Holding 10% in gold makes sense as inflation picks up – iTrustCapital
Look for gold prices to continue to move higher as the Federal Reserve will do everything to fight deflation risks, according to one economist.
Wednesday, the Federal Reserve signaled through its latest economic projections that it expects to keep interest rates at the zero-bound range through 2022.
In an interview with Kitco News ahead of the Federal Reserve’s monetary policy announcement, Tim Shaler, chief economist at iTrustCapital, said that he couldn’t state enough the risks deflation poses for the U.S. and global economy.
He explained that in the housing market, consumers won’t take out mortgages if they fear that the value of their homes will go down; at the same time banks will be reluctant to loan to consumers buying depreciating assets.
“My thesis for thinking that gold makes sense within a portfolio rests on this idea that the Federal Reserve will choose to overshoot, rather than risk deflation. The risk of inflation is far more palatable than any deflation,” he said. “If somebody is concerned about future inflation, then gold is an appropriate part of somebody's portfolio.”
Shaler added that gold prices could struggle in the near-term as investors’ sentiment improves with the hope that the U.S. economy will see a “V”-shaped recovery; however, he added that although the labor market has improved from April’s lows, it still has a long way to go to getting back to pre-pandemic levels.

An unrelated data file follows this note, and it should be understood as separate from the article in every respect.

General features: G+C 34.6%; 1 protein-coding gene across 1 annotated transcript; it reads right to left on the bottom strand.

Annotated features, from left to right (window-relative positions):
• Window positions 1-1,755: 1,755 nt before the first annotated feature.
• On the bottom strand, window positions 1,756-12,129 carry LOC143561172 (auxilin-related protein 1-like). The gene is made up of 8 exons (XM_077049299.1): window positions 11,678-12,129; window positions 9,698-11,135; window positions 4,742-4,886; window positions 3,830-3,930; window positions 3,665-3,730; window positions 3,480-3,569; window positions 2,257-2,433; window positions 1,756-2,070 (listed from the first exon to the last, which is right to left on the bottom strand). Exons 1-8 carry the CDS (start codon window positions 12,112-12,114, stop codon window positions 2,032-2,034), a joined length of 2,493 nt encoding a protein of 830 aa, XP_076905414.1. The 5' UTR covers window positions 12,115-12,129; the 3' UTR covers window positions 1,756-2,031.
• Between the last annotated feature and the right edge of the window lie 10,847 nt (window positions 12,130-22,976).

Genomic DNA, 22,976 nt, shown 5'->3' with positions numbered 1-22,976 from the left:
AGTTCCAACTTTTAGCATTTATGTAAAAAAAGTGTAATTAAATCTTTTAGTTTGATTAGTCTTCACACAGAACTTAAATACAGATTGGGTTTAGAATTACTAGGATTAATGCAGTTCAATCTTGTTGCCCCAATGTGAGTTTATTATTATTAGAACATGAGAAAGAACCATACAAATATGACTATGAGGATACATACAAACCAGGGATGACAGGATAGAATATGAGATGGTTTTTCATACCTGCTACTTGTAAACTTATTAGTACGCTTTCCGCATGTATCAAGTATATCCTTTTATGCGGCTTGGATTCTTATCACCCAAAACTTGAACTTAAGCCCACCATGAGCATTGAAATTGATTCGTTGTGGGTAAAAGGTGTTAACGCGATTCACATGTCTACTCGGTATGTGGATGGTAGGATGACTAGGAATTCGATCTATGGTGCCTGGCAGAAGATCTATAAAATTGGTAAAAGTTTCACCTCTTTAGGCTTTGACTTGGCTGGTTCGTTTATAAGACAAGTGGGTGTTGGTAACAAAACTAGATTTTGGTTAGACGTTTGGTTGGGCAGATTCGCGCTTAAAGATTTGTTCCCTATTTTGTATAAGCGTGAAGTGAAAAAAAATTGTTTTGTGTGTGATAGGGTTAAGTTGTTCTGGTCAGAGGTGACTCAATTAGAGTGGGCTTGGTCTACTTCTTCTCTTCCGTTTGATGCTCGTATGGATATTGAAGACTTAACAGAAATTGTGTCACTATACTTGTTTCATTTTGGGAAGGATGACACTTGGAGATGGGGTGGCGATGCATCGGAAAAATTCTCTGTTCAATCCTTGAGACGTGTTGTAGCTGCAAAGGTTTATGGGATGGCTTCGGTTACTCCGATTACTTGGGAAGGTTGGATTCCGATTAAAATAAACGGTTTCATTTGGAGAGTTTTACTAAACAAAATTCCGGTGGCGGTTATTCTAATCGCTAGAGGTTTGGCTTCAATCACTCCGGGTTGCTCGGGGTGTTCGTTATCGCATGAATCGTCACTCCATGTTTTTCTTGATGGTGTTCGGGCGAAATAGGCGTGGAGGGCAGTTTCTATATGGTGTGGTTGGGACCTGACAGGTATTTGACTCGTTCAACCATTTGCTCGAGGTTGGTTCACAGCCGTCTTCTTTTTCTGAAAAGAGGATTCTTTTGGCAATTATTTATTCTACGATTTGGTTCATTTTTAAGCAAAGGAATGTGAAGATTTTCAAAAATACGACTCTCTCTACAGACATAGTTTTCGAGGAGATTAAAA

“The idea that we are going to get 21 million people back to work quickly, I think the jury's out on that,” he said.
Looking at gold’s role in a portfolio, Shaler said each individual investor’s exposure to the precious metal is going to depend on their investment goals. He added that a young family that is looking to buy a house should hold no gold as they save money for a down payment.
However, he added that for long-term investors, he said that holding 10% of your portfolio in gold makes a lot of sense in the current environment.
“A 10% allocation to gold makes a lot of sense because gold has a very low correlation to the overall stock market and to the overall bond market and how portfolios decrease risk at a given return expectation,” he said. “10% is enough to create a low, a correlation factor within your portfolio, but it's not so high that it introduces new risk caused by fluctuations in the gold market itself.”